About serving mallet


Thousands of years ago labour turned ape to man! Our remote ancestor took wooden stick and stone and learnt to use it so that it would not only let the living easier, but also let man develop!

Today, in our XXI century among the existing nano and space technologies, devices and gadgets, we managed to feel the connection with history like never before!

We’d like to tell you about a thing that impressed us really deeply. The invention we have no willing to find any alternative to… none of them can match it!

The article is devoted to serving mallet.

Serving mallet is a small wooden hammer with a groove on it going along a hammer’s poll which one lays upon a rope. It’s used when imposing seizings and ropes parceling.

Parceling is a coiling of a rope with a narrow sailcloth stripe. Then, above it, canvas thread is coiled in order to make the rope’s surface flatter. One cuts off a narrow long sailcloth stripe – parceling canvas, one covers it with tar or drying oil and spirally wrap around the needed part of the rope. Having fastened the end of parceling canvas with a mark, one imposes keckling above it which is made of pretty strong cord not spoiling the rope’s appearance. One wraps the keckling kinks as tight as possible. The kickling end is then fixed the same way as the other one by the mark is passing it backwards under its kinks.

(taken from Yacht Helmsman School, edited by E.P. Leontieva, Moscow, 1974)

Some feedback from the participants


— First we fixed some short shrouds’ parts on which the kickling was worn out. So we had to use a heaver. It took lots of our power but the quality though was not the best. But when we started making a new strap of top block of top mast furling (hard to explain), we had to learn the historical method. No, this is not the first time I am dealing with a serving mallet, I used to have a chance to serve quarter backstays in 2013, but first I saw how it works in 2011 but I didn’t feel the deep the sense of it though. But each new time it’s fantastic! If you only saw those kinks! This miraculous gadget makes each kink lay incredibly tightly and evenly. One starts to get into rush after each serving mallet turnover. And finally, one stays very glad of what one has created!


First coming aboard the ship in Spring, 2012, I heard a lot about a strange thing with no less strange name “serving mallet”, but only now I had a chance to see how it works. Before I only saw pictures in different books, heard some indistinct explanations, so I couldn’t get the clear image of parceling. But one good… German… dull… frosty (no, not like that!) beautiful morning…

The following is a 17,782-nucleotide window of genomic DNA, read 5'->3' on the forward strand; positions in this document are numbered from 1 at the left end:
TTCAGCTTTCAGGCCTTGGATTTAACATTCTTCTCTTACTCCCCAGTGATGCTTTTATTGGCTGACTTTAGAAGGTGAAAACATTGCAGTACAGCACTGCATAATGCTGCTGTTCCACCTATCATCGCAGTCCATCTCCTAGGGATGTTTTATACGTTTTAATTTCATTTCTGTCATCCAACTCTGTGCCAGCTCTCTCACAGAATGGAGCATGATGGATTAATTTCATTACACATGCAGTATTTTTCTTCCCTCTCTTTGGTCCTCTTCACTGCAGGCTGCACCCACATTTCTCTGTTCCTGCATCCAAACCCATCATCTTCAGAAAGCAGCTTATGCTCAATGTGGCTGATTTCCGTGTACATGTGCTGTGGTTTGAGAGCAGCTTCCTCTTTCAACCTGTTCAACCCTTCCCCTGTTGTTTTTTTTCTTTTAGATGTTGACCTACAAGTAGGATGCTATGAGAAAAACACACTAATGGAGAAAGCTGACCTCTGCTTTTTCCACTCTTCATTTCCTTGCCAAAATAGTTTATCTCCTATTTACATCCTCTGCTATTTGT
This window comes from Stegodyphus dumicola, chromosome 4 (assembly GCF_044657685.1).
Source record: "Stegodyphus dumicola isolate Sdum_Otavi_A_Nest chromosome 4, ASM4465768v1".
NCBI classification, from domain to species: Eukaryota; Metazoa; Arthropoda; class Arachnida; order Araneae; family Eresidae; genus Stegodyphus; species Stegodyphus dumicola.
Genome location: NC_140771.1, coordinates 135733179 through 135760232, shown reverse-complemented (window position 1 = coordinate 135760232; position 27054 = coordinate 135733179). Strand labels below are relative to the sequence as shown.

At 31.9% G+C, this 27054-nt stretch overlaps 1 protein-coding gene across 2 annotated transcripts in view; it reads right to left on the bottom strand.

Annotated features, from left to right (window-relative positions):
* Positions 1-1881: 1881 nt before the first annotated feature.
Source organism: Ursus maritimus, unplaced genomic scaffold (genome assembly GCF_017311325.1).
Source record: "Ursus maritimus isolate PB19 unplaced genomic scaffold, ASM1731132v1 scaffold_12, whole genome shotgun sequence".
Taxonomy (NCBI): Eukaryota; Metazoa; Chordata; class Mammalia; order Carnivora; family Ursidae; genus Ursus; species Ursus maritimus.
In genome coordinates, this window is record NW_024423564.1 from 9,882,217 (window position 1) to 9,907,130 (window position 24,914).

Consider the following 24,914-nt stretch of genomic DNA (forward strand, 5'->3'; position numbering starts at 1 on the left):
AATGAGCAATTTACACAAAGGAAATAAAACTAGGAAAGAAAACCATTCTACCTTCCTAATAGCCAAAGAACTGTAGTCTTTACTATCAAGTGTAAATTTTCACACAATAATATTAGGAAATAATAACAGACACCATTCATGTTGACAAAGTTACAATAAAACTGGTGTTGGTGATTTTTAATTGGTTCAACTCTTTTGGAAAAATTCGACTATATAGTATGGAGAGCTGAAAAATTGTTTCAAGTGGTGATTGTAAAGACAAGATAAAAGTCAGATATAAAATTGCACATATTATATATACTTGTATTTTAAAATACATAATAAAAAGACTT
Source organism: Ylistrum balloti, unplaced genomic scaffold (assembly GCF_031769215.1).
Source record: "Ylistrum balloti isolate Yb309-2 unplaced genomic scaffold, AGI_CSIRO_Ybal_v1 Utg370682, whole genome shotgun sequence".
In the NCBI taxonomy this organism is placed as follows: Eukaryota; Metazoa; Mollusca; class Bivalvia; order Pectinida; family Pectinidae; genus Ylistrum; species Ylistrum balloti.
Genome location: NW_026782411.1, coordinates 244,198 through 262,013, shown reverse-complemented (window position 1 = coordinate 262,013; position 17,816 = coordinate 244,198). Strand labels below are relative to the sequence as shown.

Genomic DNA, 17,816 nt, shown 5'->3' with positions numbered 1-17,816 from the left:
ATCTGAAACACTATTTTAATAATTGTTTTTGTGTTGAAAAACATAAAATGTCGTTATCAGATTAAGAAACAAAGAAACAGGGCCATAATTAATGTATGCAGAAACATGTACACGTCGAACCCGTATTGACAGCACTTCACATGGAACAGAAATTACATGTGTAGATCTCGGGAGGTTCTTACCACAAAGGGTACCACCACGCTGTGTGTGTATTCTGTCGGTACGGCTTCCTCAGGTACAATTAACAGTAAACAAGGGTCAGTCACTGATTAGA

Having looked at a picture in a Dutch book and having made some manipulations that looked like a magic ritual with a serving mallet, Nastya announced “Well, something like that!” and started to serve. And for some reason the kinks happened to be very tight and beautiful, one close to another squeezing out oily tar stripes. After all the endless torments with a heaver it looked just amazing. Whaaat?! How with the help of a big gizmo looking like a dirty wooden hammer one manages to execute this fine work? By the way, I was the “Person with a Reel” in that story and this thought going through my mind on and on was stopping my simple work. The mallet’s handle was going round and round quicker and quicker so at some moment I got a feeling we were going to take off. But I didn’t like at all to be a “Person with a Reel” when this incredible “devil machine” is being used, so a bit later I took part in parceling as well. But this is not the point. The point is that as we were moving along the rope (while it was getting wrapped with more and more new parcel kinks shining with tar and linseed oil) a belief in mankind was raising somewhere inside of me. One can’t describe my admiration of human mind force expressing itself from time to time through my yelling like “Wow it’s cool!” Well, it’s hard to explain, it’s easier to show you that, so come for parceling yourself!

As a matter of fact, we got assured that “not God but man makes pot and pan”! That was useful and interesting experience.

Text by Anastasia Engalycheva & Anna Gladkova